“He (Nolan) taught me how to play my game as a role player, who can contribute offensively,” said Marquardt.

The ability to play hockey away from home surely accelerated the local products maturity, as a 16-year-old living away from home, he was now responsible for taking care of everything from cooking to cleaning.

“I was very grateful to learn life lessons earlier than normal. Compared to kids who only learn when they go to college,” claims Marquardt about the experience of living with older roommates.

Having scored 16 goals in his rookie season with the Wildcat's in the QMJHL, the talented winger was able to win his first significant championship. In the 2005-06, Marquardt (nicknamed “Mags”) and his teammates were finalists at the Memorial Cup. The high profile event was a coming out party, of sorts, for the humble local product. The local mustered 8 points in 20 games, he played a tenacious power game which allowed him to score a game winner in the Memorial Cup. Following up his championship campaign, “Mags” was able to collect back to back 40+ goal seasons with both the Wildcats and Baie Comeau Drakkar respectively.

After breaking out with successful offensive campaigns in the QMJHL, Marquardt entered the 2006 NHL draft. Being drafted into the NHL has unquestionably been the highlight of Marquardt's young career, thus far. The power forward was a 2006 7th round draft pick of the Columbus Blue Jackets, and since then has gone on to play for both the Boston Bruins and Edmonton Oilers organizations. Although he admits being drafted was a career highlight, the level-headed prospect realizes being drafted was only the first step.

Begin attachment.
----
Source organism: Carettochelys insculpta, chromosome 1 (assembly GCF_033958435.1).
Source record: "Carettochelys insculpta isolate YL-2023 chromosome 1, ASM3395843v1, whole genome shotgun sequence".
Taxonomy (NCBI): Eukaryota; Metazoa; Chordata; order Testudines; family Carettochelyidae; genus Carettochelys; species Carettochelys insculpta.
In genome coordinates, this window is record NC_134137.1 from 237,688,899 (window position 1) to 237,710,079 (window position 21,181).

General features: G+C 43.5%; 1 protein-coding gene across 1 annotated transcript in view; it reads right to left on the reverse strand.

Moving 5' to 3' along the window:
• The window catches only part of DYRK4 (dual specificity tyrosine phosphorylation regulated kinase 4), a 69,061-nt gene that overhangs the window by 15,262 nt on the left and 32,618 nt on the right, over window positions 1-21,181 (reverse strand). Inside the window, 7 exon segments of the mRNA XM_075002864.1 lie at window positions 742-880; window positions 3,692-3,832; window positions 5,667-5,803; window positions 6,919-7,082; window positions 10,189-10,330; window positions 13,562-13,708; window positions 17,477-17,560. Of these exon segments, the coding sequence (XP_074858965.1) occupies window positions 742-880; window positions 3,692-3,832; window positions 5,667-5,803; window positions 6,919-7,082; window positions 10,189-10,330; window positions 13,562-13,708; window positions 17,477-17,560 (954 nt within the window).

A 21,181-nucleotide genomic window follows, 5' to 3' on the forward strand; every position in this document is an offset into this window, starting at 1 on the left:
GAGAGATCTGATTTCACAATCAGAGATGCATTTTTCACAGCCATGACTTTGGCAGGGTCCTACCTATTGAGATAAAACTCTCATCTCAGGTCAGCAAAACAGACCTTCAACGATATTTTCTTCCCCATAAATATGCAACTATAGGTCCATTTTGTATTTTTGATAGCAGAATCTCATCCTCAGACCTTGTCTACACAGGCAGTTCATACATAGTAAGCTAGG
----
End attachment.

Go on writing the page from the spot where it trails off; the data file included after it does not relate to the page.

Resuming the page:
Recently completing his third professional season, the rugged winger has found a spot in the Oilers organization with the Springfield Falcons in the AHL. The biggest difference Matt found, was he no longer was playing against players his age or younger, he was now facing the challenge of playing men. Coming in as a 21-year-old rookie, Matt now faced the challenge of finding something every professional athlete try's to concur, consistency.

“I learnt how to conduct myself as a pro. Also, you learn how guys bring it to the table every night,” states Marquardt.

“I tried to be a sponge and take everything in that both my teammates and coaches showed me.”

Although the 2010 trade deadline brought the budding power forward a new lease on life, Marquardt finished his season the ECHL where he was afforded more playing time and a long play-off run. The humbled forward says he had a lot of talks with the Boston organization prior to the trade, and says felt the window was closing on being able to prove himself as a professional.

“You have a 3 year window to show you want to stick with the club,” says the Springfield Falcon forward.

“I just felt like I would have a better chance developing elsewhere. Boston was an unbelievable organization, and they were fair in letting me move and have a chance to succeed.”

Now, Marquardt feels blessed to be part of a historical organization, and cannot wait to show the Oilers that they did not make a mistake in taking a chance on a tireless worker. Most individuals his age are finishing up college/university, but the hard working professional is working endlessly to get himself in the best shape possible this summer. The endless training regiment is proof of the sacrifices this skilled forward is making to separate himself from his competition. In the last year of his current contract, “Mags” is hungry for a spot, and knows the organization will give him a hard look in training camp. With renewed confidence from a long play-off run with the Stockton Thunder in the ECHL, the left shooting winger in eagerly chomping at the bit to get started again.